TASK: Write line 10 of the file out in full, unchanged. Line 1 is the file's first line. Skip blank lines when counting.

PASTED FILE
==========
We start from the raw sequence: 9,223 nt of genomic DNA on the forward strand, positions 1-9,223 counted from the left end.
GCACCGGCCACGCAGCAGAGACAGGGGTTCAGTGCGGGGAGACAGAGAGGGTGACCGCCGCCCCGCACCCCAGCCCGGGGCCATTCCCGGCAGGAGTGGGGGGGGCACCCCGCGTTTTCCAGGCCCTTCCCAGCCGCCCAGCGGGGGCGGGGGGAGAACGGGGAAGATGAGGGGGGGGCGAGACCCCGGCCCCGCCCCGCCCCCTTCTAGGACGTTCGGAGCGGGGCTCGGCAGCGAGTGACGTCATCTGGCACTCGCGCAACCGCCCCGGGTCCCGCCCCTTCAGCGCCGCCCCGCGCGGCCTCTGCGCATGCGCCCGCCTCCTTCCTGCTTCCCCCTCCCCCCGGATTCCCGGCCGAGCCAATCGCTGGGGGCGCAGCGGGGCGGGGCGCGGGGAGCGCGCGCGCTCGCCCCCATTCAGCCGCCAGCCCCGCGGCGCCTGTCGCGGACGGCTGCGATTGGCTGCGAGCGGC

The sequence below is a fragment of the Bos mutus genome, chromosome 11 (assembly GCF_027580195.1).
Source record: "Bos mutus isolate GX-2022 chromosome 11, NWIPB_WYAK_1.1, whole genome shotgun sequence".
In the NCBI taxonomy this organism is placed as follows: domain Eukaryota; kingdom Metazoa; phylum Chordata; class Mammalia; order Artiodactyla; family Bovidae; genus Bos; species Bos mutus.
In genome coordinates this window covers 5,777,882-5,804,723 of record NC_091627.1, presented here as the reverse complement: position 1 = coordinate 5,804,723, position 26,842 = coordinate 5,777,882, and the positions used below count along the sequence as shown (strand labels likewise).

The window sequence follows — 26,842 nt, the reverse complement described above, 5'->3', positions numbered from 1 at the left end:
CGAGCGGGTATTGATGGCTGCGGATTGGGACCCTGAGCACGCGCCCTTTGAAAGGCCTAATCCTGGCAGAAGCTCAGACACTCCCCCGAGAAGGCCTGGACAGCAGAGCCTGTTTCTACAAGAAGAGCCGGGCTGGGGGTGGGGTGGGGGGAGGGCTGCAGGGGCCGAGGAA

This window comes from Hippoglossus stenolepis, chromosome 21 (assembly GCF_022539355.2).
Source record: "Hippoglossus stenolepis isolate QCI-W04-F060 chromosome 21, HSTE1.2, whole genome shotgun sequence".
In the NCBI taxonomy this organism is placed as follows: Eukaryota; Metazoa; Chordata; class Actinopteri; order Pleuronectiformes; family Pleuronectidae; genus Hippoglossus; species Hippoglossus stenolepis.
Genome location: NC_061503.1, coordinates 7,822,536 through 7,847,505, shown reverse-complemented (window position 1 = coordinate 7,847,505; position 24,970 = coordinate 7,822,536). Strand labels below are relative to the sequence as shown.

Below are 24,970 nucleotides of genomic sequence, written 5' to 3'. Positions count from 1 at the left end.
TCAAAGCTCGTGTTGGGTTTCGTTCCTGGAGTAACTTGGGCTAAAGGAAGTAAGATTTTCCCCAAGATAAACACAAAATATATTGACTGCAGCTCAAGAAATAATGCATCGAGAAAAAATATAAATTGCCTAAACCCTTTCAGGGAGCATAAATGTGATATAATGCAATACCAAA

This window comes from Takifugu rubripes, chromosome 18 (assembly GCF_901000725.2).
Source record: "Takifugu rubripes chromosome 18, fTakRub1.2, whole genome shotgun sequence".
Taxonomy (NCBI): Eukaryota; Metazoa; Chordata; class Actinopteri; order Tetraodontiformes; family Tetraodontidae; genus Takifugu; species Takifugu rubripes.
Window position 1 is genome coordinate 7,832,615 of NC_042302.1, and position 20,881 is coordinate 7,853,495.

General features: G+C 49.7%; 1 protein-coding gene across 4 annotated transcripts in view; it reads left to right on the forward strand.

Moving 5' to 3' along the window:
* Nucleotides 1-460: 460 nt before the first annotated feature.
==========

Source record: "Hippoglossus stenolepis isolate QCI-W04-F060 chromosome 21, HSTE1.2, whole genome shotgun sequence".